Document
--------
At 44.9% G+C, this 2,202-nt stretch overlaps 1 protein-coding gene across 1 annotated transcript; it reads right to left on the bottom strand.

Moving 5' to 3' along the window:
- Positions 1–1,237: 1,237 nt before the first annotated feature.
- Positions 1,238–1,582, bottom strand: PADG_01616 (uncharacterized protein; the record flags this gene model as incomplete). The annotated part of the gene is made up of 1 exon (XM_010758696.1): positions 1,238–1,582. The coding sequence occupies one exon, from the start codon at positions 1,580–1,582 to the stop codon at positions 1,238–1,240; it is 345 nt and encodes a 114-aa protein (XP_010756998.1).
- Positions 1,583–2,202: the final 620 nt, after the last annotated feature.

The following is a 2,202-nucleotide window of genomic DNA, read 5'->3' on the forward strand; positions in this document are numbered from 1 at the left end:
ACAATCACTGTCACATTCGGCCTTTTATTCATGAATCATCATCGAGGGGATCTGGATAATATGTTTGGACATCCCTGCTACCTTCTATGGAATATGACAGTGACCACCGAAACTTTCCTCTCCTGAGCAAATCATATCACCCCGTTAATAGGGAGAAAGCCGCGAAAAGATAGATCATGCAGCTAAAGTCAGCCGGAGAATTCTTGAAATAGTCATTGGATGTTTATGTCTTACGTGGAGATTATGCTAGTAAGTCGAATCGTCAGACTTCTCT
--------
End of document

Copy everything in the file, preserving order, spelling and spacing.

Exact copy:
At 44.9% G+C, this 2,202-nt stretch overlaps 1 protein-coding gene across 1 annotated transcript; it reads right to left on the bottom strand.

Moving 5' to 3' along the window:
- Positions 1–1,237: 1,237 nt before the first annotated feature.
- Positions 1,238–1,582, bottom strand: PADG_01616 (uncharacterized protein; the record flags this gene model as incomplete). The annotated part of the gene is made up of 1 exon (XM_010758696.1): positions 1,238–1,582. The coding sequence occupies one exon, from the start codon at positions 1,580–1,582 to the stop codon at positions 1,238–1,240; it is 345 nt and encodes a 114-aa protein (XP_010756998.1).
- Positions 1,583–2,202: the final 620 nt, after the last annotated feature.

The following is a 2,202-nucleotide window of genomic DNA, read 5'->3' on the forward strand; positions in this document are numbered from 1 at the left end:
ACAATCACTGTCACATTCGGCCTTTTATTCATGAATCATCATCGAGGGGATCTGGATAATATGTTTGGACATCCCTGCTACCTTCTATGGAATATGACAGTGACCACCGAAACTTTCCTCTCCTGAGCAAATCATATCACCCCGTTAATAGGGAGAAAGCCGCGAAAAGATAGATCATGCAGCTAAAGTCAGCCGGAGAATTCTTGAAATAGTCATTGGATGTTTATGTCTTACGTGGAGATTATGCTAGTAAGTCGAATCGTCAGACTTCTCT